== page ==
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Cancer-causing toxins leaking into Catawba River, according to new report on New-Indy

The New-Indy Paper Mill is accused of allowing dioxins to make their way into the Catawba River, which is frequently used for recreation and drinking water.

CATAWBA, S.C. — The New-Indy Paper Mill is once again in hot water with new allegations the plant is allowing cancerous materials to make their way into the Catawba River. These allegations surfaced in a new report called for by a law firm, which now says New-Indy needs to clean it up or face another lawsuit.

PREVIOUS COVERAGE: Class-action lawsuit against New-Indy can continue, federal judge rules

“They were putting us all in danger in the name of making money," Mandy Powers Norrell, a Lancaster County attorney who is a plaintiff in this latest case, said. "That’s offensive to me, that’s offensive to me on behalf of all my neighbors."

An avid kayaker, Norrell said she is now concerned about the Catawba River after a new report said it may contain dioxins, which are toxic materials that can cause cancer if ingested in certain amounts.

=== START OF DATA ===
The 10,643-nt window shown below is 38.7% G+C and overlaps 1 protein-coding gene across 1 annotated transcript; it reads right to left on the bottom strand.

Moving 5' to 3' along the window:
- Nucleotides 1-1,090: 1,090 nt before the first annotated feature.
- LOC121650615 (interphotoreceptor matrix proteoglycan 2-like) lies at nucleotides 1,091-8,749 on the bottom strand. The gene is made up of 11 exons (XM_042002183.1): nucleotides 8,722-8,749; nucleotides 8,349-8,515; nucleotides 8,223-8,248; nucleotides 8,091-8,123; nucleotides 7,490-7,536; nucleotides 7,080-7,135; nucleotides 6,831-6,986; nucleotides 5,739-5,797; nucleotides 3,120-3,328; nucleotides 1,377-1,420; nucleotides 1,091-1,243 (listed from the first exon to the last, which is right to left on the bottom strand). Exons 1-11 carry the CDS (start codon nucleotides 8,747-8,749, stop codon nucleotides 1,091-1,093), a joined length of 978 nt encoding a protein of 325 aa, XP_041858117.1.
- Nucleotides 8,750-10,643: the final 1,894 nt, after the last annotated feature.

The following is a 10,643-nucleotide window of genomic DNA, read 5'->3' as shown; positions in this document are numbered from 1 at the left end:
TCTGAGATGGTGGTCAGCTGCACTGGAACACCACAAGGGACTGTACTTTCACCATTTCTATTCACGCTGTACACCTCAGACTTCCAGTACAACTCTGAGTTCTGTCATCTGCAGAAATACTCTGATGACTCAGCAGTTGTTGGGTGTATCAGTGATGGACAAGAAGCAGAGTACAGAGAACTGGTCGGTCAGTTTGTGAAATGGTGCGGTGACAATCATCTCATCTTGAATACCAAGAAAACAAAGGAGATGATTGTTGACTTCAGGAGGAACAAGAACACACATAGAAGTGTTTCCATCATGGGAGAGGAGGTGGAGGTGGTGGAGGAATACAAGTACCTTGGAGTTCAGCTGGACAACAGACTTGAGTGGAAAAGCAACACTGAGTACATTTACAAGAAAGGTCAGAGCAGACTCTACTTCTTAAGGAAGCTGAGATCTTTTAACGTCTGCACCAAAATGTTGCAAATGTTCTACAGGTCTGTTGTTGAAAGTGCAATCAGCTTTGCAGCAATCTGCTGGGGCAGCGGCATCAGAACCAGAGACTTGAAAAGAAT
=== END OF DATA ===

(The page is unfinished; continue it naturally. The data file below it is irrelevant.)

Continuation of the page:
According to the report, which was conducted by Dr. Harvey A. Cohen on behalf of attorneys representing plaintiffs, up to 100 million gallons of groundwater containing toxins make their way into the Catawba River each year.

"I have grown up in Lancaster, I’ve lived here my whole life, and my family has been here for multiple generations," Powers Norrell said. "The Catawba River is our water source and our water source is our life source.”

Catawba Riverkeeper Brandon Jones said dioxins come from waste stored in New-Indy’s unlined pits, which move into the river through groundwater. He said more testing is needed to figure out exact amounts but doesn’t see cause for immediate concern.

“What we have here is a large industrial polluter having this pollution, instead of going through their pipe that’s been permitted, going into the groundwater illegally into the river," Jones explained, "And from there it can also build up in fish, it can also cause issues in the flora and fauna.” 

Still, Jones said drinking water sourced from the Catawba River is safe as it is tested frequently.